Nocera spent part of the next two years untangling the complex and troubling relationship and eventually pitched a story to the Times magazine. It was a thorny narrative, and Nocera was himself a character in it. His lengthy draft was submitted to a drawn-out editing process in 2013, but ultimately, just as the piece was nearing publication, Times editors decided they just couldn’t make it work and gave Nocera a kill fee. “It was an ambitious personal story full of weird stuff, but a lot of great magazine stories are like that. I just wasn’t in the position where I could go to bat for it,” said Hugo Lindgren, editor of the magazine at the time, who left the Times a couple months later.
But Nocera never forgot the story. Years later, after he also left the Times and joined Bloomberg Opinion as a columnist, his adult son called him one day with the idea of turning his failed magazine story into a podcast.
Nocera met with the Academy Award-winning documentary filmmaker Alex Gibney, who was intrigued by the story and wanted to turn it into a podcast “about the incredible power to persuade,” Gibney said. Gibney’s recollection is that Nocera’s ties to Bloomberg precluded him pursuing a partnership outside the company.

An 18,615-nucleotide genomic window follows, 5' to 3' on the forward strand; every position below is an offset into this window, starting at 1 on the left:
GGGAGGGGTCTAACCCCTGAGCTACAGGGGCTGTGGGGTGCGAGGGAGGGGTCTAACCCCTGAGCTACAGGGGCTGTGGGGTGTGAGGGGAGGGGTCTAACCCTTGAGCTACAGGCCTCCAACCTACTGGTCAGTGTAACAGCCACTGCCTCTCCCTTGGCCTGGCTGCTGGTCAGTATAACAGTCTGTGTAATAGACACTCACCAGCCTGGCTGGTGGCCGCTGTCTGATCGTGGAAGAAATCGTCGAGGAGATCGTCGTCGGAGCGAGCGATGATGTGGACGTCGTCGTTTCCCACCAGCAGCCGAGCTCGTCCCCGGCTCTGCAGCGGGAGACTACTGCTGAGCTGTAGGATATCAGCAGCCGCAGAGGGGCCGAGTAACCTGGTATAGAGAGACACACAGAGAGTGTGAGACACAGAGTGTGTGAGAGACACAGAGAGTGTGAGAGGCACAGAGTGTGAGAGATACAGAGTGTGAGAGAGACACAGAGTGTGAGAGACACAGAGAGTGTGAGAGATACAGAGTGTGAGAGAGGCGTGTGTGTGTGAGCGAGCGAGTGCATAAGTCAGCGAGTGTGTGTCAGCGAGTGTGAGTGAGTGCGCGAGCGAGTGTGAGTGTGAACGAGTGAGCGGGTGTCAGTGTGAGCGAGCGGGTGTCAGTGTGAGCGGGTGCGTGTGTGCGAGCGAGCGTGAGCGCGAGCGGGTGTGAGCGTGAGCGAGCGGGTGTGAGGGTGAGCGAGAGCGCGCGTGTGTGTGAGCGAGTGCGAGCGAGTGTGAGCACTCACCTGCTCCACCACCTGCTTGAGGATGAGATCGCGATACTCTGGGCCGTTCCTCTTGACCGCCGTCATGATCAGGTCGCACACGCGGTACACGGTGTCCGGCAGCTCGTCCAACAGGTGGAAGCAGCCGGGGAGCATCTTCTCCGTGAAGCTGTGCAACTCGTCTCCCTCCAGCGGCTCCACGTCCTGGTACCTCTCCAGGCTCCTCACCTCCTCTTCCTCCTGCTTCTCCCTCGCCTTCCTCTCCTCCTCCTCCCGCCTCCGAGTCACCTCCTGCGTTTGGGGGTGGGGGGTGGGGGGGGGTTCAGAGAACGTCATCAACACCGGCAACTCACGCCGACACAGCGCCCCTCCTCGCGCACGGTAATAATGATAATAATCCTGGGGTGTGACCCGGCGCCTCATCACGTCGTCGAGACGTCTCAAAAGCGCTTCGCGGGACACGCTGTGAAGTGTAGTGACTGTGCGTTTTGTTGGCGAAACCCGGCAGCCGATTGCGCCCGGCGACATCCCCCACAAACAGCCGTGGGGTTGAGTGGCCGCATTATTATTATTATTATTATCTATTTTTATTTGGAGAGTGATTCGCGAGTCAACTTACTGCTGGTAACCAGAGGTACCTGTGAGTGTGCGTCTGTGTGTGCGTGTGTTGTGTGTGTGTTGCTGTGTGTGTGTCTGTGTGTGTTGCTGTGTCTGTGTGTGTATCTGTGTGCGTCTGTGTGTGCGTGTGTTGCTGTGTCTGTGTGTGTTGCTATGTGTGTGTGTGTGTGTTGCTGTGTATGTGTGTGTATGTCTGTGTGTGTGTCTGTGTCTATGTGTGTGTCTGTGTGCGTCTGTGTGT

Around the same time, Bloomberg News entered into discussions with podcast publisher Wondery about potential subjects to pursue together. Bloomberg presented Wondery with a number of ideas, but Nocera’s was the most compelling.
“From day one talking to Joe and seeing the material he had from Marty, I knew it would be a great podcast,” recalled Marshall Lewy, Wondery’s chief content officer. Lewy said that the project worked because Markowitz had saved photos, manuscripts, letters and receipts that documented the strange nature of their relationship. “That’s the only reason we could tell it, because there was enough evidence.”
Bloomberg would not discuss Nocera’s specific claims. But people familiar with Nocera’s work there have noted how the company supported the writer in producing the podcast – giving him time off from his twice-a-week columns, an editor to oversee the process and a fact-checker to confirm the most sensitive details – even though podcasts, and the tale this one in particular told, were both far outside Bloomberg’s chief concern of providing up-to-the-minute business news and data for a core audience of investors and financial professionals.
But it paid off: after it was released in May 2019, the initial 10-episode podcast quickly became a hit and was streamed more than any other new podcast on Apple Podcasts in 2019, eventually accruing nearly 35 million downloads.
Yet despite the podcast’s success, Nocera had already encountered difficulty elsewhere in his career at Bloomberg after having to make high-profile corrections to several of his columns. And not long after the podcast started airing, Nocera wrote two columns that contributed to his downfall at the company.